You Have Precise Control over Distribution of Your Estate

With a will alone, you control what happens to your assets upon your death. However, you can't attach any "strings" to the distribution of that property. For example, if your child is 20 years old at the time of your death, and you leave a sizable portion of your estate to that child, you cannot direct the assets be held until he or she becomes older. With a trust, you can specify conditions upon the receipt of trust property, such as age or marital status of the beneficiaries.

You Could Save on Taxes

Irrevocable trusts are trusts that cannot be modified or revoked during the lifetime of the settlor (the person who funds the trust - likely you). If the value of your estate is greater than the federal estate tax exemption amount ($5.49 million in 2017), irrevocable trusts are useful in helping to bring down the value of your taxable estate. They can own life insurance policies (irrevocable life insurance trust, or ILIT), be used for charitable gifts (charitable remainder or lead trust), or leave assets to grandchildren (generation skipping trust). Each of these reduces or eliminates potential federal estate and/or generation skipping transfer taxes.

Estate Planning

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Benefits of a Living Trust

A living trust offers various benefits to the trustor. They include the following:

- Avoid the cost of probate
- Confidentiality
- Specificity
- Continuity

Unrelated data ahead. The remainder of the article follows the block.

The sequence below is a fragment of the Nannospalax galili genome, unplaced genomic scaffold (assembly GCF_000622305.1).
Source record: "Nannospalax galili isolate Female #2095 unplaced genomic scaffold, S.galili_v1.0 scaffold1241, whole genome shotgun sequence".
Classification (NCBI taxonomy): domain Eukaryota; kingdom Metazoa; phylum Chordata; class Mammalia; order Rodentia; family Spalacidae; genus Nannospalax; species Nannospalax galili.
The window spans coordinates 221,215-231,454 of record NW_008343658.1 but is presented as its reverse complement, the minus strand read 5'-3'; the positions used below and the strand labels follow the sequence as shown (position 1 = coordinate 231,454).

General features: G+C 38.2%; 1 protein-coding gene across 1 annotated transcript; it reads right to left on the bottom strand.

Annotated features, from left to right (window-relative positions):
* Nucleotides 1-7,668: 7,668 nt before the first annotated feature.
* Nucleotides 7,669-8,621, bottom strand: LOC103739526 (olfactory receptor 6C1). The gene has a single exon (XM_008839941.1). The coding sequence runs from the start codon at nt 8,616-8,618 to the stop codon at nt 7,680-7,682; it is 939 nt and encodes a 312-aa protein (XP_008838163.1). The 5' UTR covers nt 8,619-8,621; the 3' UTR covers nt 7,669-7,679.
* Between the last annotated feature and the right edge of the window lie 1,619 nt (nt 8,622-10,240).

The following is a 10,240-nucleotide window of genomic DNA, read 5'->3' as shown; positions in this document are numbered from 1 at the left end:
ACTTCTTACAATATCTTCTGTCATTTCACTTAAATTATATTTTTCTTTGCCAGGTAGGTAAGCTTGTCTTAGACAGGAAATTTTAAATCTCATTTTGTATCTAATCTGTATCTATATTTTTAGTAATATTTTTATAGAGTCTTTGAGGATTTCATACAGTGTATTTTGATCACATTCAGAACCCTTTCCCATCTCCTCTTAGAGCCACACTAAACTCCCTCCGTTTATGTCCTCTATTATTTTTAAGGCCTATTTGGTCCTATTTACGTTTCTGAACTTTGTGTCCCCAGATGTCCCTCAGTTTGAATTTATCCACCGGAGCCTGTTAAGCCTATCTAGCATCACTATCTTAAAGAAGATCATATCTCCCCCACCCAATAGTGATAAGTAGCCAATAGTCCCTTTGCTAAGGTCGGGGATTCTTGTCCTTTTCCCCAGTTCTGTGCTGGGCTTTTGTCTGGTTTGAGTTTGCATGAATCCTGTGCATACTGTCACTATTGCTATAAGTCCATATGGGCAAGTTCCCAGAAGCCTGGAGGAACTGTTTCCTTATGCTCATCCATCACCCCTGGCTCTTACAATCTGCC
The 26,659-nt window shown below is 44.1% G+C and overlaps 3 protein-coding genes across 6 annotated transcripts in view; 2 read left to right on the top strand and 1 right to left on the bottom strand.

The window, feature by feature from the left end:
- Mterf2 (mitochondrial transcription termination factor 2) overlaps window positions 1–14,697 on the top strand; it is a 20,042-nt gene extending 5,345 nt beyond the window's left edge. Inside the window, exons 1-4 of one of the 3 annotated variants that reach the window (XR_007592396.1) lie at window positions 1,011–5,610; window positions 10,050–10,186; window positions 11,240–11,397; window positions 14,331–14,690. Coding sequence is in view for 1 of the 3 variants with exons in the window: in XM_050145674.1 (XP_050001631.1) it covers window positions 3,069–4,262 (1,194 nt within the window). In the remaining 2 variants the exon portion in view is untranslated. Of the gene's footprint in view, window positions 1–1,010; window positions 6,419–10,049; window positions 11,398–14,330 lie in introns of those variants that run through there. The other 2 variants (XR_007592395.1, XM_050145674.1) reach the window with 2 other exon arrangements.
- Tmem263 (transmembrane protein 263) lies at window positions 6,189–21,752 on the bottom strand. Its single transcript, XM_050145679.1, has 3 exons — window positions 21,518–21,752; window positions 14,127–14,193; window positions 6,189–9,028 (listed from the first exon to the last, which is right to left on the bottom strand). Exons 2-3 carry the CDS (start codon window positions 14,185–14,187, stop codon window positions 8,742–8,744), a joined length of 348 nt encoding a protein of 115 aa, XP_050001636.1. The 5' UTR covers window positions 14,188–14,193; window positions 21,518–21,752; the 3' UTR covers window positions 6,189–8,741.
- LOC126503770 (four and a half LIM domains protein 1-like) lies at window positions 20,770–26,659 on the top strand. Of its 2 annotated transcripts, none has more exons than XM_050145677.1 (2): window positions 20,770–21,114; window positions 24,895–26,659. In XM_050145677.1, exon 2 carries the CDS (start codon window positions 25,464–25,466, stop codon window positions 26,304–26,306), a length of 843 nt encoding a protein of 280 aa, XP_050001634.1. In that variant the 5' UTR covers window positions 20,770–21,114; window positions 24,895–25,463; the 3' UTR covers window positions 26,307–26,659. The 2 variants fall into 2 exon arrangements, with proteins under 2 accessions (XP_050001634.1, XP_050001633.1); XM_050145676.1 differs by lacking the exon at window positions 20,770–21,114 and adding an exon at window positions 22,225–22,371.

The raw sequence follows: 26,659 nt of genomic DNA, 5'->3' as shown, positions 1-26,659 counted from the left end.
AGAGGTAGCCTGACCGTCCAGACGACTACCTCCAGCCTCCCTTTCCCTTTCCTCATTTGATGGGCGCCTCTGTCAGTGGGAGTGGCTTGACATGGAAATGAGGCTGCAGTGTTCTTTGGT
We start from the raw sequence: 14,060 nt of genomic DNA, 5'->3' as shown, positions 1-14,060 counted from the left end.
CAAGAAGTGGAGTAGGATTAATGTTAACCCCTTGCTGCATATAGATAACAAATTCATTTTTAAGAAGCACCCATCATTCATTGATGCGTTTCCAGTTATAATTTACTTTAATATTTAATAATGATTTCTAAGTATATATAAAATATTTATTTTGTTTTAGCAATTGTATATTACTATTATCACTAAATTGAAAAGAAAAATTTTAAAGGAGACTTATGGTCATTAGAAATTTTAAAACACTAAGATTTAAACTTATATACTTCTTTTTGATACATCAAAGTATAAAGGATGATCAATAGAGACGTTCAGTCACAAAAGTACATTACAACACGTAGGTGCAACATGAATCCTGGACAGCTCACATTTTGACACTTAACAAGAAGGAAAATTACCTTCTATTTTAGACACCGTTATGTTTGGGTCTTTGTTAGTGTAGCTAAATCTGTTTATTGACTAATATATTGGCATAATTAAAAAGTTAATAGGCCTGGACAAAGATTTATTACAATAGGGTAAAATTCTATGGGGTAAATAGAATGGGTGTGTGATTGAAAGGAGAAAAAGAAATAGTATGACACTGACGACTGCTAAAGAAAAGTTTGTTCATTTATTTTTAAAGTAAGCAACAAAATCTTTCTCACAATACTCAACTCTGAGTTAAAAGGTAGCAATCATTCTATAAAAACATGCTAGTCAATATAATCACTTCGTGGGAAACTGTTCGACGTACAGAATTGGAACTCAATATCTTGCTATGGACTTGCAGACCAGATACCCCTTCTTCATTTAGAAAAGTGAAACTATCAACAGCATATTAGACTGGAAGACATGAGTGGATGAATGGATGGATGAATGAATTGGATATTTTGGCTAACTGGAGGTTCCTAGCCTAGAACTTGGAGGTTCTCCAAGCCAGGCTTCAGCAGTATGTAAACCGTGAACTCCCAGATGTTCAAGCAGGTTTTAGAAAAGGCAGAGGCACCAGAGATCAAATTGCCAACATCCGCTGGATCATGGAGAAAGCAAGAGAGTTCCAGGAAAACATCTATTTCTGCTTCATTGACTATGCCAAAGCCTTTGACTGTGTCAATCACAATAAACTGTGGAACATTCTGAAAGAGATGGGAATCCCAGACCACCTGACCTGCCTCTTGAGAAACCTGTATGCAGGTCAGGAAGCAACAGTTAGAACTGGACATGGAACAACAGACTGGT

Our Philadelphia trust lawyers at Chestnut Hill Legal are here to guide you through the process when you decide to create a living trust. Call us today to discuss your options.

Difference Between Wills and Trusts

If you have children and/or assets estate planning is beneficial. An estate plan ensures that nothing is left to chance and your future is prepared for. Estate planning includes a variety of documents, two of which are a will and a trust. There are fundamental differences between the two, the first being: a will is a document that includes instructions on how you would like your assets to be distributed. A trust protects your assets after you pass by appointing a person to take care of them. A will is required to be submitted to the probate court, but a trust allows you to avoid that.

Contact Chestnut Hill Legal by dialing (215) 631-8432 to request a free consultation.

Attorney Louis P. DiLello

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It's never too early to prepare ahead. Connect with Chestnut Hill Legal for trusted advice on how to set your family up for success.

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The information on this website is for general information purposes only. Nothing on this site should be taken as legal advice for any individual case or situation. This information is not intended to create, and receipt or viewing does not constitute, an attorney-client relationship.